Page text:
China Announcement Start of Something Big
Almost a year ago, I had the best seat in the house for the first ever American professional football game played on Chinese soil. No, I wasn't playing in the game, and no, I certainly wasn't the most important person there by any stretch of the imagination, but I will never forget Marty Judge coming up to me maybe a half hour before that game in Beijing kicked off and saying, "This is going to be big."
And big, it officially is.
On Tuesday, Judge announced that American football was officially approved for China. We are still a year away from the first games being played in the new China American Football League, but when you take a moment to think about it, the growth that the Chinese have demonstrated for this game has been meteoric.
It was only a year ago that the nets that were ordered to play the first game in China were soccer nets instead of the traditional tightly wound rebound nets that we, here in the AFL know and love. Prospective Chinese quarterbacks didn't know how to grip a football, and their mechanics were, understandably all off kilter. Prospective receivers tried to reach out to grab passes with just their hands instead of trying to use their bodies to help them catch. A tackle? No one in China had any clue what that was. The most impressive part of the game to the Chinese fans was the kickoff, a play that we see in America as the one where we go to the fridge to grab a beer.
It's tough to believe that a nation of almost 1.4 billion has never experienced a contact sport. Soccer is the closest thing that the Chinese have, and they aren't nearly as advanced in the sport, especially at the men's level, as some of the other Asian nations who embrace that other sport they call futbol.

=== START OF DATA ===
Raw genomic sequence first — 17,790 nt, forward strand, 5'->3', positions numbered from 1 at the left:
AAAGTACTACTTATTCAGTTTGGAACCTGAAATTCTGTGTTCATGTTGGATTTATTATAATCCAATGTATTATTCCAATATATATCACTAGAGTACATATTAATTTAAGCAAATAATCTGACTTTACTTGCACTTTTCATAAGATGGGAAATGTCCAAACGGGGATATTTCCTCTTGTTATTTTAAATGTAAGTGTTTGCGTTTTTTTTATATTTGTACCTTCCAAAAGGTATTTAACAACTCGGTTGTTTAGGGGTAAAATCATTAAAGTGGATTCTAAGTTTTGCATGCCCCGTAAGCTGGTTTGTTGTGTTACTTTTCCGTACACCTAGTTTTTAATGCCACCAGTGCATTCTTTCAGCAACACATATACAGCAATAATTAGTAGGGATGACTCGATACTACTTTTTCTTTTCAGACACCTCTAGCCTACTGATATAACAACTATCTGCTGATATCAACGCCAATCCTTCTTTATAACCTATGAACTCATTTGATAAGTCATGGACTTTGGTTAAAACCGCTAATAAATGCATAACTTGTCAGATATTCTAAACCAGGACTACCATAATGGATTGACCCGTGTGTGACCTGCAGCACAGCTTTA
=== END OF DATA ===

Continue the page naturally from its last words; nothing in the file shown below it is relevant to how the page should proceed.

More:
Basketball is the other major sport in China, and it was only 25 years ago that David Stern was essentially begging the Chinese government to show NBA games in their country. Fast forward to 2014, and an estimated 300 million in China are playing basketball in some respects, and NBA China is producing $150 million in revenue, according to a report in the New York Times. The article goes on to state that the efforts of the new NBA commissioner, Adam Silver is looking to expand the presence of basketball both in China and elsewhere abroad.
In an interview on Wednesday on "Varney & Co.", Judge said that the Chinese government is increasing its monetary output for sports from 2.5 percent of its GNP to 7.5 percent over the course of the next five years. That's $63 billion that will be spent on sports alone for a nation of 1.4 billion people.
It would also help to put this into its proper perspective. On Thanksgiving Day 1925, 36,000 people watched the Chicago Bears play the Chicago Staleys at Wrigley Field. It was the biggest crowd by a country mile to ever watch a professional football game. Just 90 years later, over 17.3 million people were in attendance at the 256 regular season NFL games, an average of over 67,000 people per game, and an average of 20.3 million fans per week were tuned in to watch regular season games. An estimated 111.5 million Americans watched the Super Bowl last season.
That's almost 29 percent of all Americans who watched the Super Bowl. If 29 percent of the Chinese population watched the championship game for the CAFL, that would be a reach of 406 million sets of eyes.
And now, I digress. There were just under 10,000 people at the Capital Indoor Stadium in Beijing last November watching, for the very first time, the sport that we have loved in this country for around 100 years. It's amazing how quickly 10,000 could become 400 million.
Judge was right. This is going to be big.